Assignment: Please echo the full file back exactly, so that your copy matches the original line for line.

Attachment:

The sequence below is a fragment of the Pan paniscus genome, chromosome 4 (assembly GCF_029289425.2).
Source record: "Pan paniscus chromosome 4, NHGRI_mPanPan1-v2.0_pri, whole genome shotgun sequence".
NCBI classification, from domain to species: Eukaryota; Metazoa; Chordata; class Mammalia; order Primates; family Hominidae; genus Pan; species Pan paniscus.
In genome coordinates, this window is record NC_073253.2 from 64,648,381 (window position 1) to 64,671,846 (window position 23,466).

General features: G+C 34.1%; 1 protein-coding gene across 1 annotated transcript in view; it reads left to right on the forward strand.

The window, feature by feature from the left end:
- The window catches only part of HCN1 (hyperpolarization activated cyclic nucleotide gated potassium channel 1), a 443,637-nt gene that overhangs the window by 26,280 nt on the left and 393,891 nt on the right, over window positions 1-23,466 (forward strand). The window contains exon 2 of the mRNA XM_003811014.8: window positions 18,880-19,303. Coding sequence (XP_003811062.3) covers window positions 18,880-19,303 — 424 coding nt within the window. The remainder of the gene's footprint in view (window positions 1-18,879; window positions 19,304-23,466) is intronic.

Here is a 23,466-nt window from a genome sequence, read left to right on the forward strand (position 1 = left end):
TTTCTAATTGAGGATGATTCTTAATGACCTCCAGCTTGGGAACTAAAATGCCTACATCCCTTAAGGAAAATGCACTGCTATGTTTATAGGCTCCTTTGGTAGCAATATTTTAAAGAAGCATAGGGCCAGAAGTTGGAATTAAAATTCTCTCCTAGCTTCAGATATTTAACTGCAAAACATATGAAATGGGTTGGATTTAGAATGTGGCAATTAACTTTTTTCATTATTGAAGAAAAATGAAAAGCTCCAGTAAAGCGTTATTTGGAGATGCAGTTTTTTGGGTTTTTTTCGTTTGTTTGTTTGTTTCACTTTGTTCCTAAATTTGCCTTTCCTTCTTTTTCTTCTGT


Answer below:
The sequence below is a fragment of the Pan paniscus genome, chromosome 4 (assembly GCF_029289425.2).
Source record: "Pan paniscus chromosome 4, NHGRI_mPanPan1-v2.0_pri, whole genome shotgun sequence".
NCBI classification, from domain to species: Eukaryota; Metazoa; Chordata; class Mammalia; order Primates; family Hominidae; genus Pan; species Pan paniscus.
In genome coordinates, this window is record NC_073253.2 from 64,648,381 (window position 1) to 64,671,846 (window position 23,466).

General features: G+C 34.1%; 1 protein-coding gene across 1 annotated transcript in view; it reads left to right on the forward strand.

The window, feature by feature from the left end:
- The window catches only part of HCN1 (hyperpolarization activated cyclic nucleotide gated potassium channel 1), a 443,637-nt gene that overhangs the window by 26,280 nt on the left and 393,891 nt on the right, over window positions 1-23,466 (forward strand). The window contains exon 2 of the mRNA XM_003811014.8: window positions 18,880-19,303. Coding sequence (XP_003811062.3) covers window positions 18,880-19,303 — 424 coding nt within the window. The remainder of the gene's footprint in view (window positions 1-18,879; window positions 19,304-23,466) is intronic.

Here is a 23,466-nt window from a genome sequence, read left to right on the forward strand (position 1 = left end):
TTTCTAATTGAGGATGATTCTTAATGACCTCCAGCTTGGGAACTAAAATGCCTACATCCCTTAAGGAAAATGCACTGCTATGTTTATAGGCTCCTTTGGTAGCAATATTTTAAAGAAGCATAGGGCCAGAAGTTGGAATTAAAATTCTCTCCTAGCTTCAGATATTTAACTGCAAAACATATGAAATGGGTTGGATTTAGAATGTGGCAATTAACTTTTTTCATTATTGAAGAAAAATGAAAAGCTCCAGTAAAGCGTTATTTGGAGATGCAGTTTTTTGGGTTTTTTTCGTTTGTTTGTTTGTTTCACTTTGTTCCTAAATTTGCCTTTCCTTCTTTTTCTTCTGT